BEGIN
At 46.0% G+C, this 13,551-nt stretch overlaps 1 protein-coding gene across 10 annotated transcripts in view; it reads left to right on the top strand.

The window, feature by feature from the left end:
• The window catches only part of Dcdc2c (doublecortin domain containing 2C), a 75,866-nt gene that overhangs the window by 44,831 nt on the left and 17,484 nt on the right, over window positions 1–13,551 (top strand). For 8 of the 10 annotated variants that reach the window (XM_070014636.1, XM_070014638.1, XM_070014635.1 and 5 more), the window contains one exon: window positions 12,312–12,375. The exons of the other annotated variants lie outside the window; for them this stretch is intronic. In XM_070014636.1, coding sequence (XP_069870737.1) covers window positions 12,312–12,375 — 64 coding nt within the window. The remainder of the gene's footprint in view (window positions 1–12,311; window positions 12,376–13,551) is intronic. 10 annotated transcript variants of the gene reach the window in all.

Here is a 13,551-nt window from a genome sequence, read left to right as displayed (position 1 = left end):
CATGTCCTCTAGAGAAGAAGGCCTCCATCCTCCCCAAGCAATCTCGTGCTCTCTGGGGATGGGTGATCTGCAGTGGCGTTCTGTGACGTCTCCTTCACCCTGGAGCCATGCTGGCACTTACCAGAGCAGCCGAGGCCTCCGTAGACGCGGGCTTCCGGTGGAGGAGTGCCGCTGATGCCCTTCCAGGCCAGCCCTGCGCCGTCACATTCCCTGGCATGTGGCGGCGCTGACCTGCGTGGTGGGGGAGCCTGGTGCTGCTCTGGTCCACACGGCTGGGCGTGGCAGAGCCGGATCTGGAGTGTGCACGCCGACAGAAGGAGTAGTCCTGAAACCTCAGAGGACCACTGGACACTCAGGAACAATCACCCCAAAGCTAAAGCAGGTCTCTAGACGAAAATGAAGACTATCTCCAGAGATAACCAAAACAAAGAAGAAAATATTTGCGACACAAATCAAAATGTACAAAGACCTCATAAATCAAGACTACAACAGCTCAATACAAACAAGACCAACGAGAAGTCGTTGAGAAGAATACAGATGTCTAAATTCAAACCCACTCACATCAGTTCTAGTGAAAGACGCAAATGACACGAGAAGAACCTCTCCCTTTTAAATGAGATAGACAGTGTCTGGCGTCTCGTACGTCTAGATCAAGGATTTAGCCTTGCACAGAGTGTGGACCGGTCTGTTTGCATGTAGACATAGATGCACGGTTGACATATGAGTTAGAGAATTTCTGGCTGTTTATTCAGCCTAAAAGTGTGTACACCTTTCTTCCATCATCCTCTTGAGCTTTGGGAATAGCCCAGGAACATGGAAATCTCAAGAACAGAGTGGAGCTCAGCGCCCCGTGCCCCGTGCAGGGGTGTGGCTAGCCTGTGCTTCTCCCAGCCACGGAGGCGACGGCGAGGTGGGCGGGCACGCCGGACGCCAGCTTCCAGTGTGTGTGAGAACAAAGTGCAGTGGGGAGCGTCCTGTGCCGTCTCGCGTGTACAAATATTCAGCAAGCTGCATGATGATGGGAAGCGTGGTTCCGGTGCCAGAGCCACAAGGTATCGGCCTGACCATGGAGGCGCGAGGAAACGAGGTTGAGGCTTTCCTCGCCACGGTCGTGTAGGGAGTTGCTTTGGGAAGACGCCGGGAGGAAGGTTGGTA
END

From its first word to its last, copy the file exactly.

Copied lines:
At 46.0% G+C, this 13,551-nt stretch overlaps 1 protein-coding gene across 10 annotated transcripts in view; it reads left to right on the top strand.

The window, feature by feature from the left end:
• The window catches only part of Dcdc2c (doublecortin domain containing 2C), a 75,866-nt gene that overhangs the window by 44,831 nt on the left and 17,484 nt on the right, over window positions 1–13,551 (top strand). For 8 of the 10 annotated variants that reach the window (XM_070014636.1, XM_070014638.1, XM_070014635.1 and 5 more), the window contains one exon: window positions 12,312–12,375. The exons of the other annotated variants lie outside the window; for them this stretch is intronic. In XM_070014636.1, coding sequence (XP_069870737.1) covers window positions 12,312–12,375 — 64 coding nt within the window. The remainder of the gene's footprint in view (window positions 1–12,311; window positions 12,376–13,551) is intronic. 10 annotated transcript variants of the gene reach the window in all.

Here is a 13,551-nt window from a genome sequence, read left to right as displayed (position 1 = left end):
CATGTCCTCTAGAGAAGAAGGCCTCCATCCTCCCCAAGCAATCTCGTGCTCTCTGGGGATGGGTGATCTGCAGTGGCGTTCTGTGACGTCTCCTTCACCCTGGAGCCATGCTGGCACTTACCAGAGCAGCCGAGGCCTCCGTAGACGCGGGCTTCCGGTGGAGGAGTGCCGCTGATGCCCTTCCAGGCCAGCCCTGCGCCGTCACATTCCCTGGCATGTGGCGGCGCTGACCTGCGTGGTGGGGGAGCCTGGTGCTGCTCTGGTCCACACGGCTGGGCGTGGCAGAGCCGGATCTGGAGTGTGCACGCCGACAGAAGGAGTAGTCCTGAAACCTCAGAGGACCACTGGACACTCAGGAACAATCACCCCAAAGCTAAAGCAGGTCTCTAGACGAAAATGAAGACTATCTCCAGAGATAACCAAAACAAAGAAGAAAATATTTGCGACACAAATCAAAATGTACAAAGACCTCATAAATCAAGACTACAACAGCTCAATACAAACAAGACCAACGAGAAGTCGTTGAGAAGAATACAGATGTCTAAATTCAAACCCACTCACATCAGTTCTAGTGAAAGACGCAAATGACACGAGAAGAACCTCTCCCTTTTAAATGAGATAGACAGTGTCTGGCGTCTCGTACGTCTAGATCAAGGATTTAGCCTTGCACAGAGTGTGGACCGGTCTGTTTGCATGTAGACATAGATGCACGGTTGACATATGAGTTAGAGAATTTCTGGCTGTTTATTCAGCCTAAAAGTGTGTACACCTTTCTTCCATCATCCTCTTGAGCTTTGGGAATAGCCCAGGAACATGGAAATCTCAAGAACAGAGTGGAGCTCAGCGCCCCGTGCCCCGTGCAGGGGTGTGGCTAGCCTGTGCTTCTCCCAGCCACGGAGGCGACGGCGAGGTGGGCGGGCACGCCGGACGCCAGCTTCCAGTGTGTGTGAGAACAAAGTGCAGTGGGGAGCGTCCTGTGCCGTCTCGCGTGTACAAATATTCAGCAAGCTGCATGATGATGGGAAGCGTGGTTCCGGTGCCAGAGCCACAAGGTATCGGCCTGACCATGGAGGCGCGAGGAAACGAGGTTGAGGCTTTCCTCGCCACGGTCGTGTAGGGAGTTGCTTTGGGAAGACGCCGGGAGGAAGGTTGGTA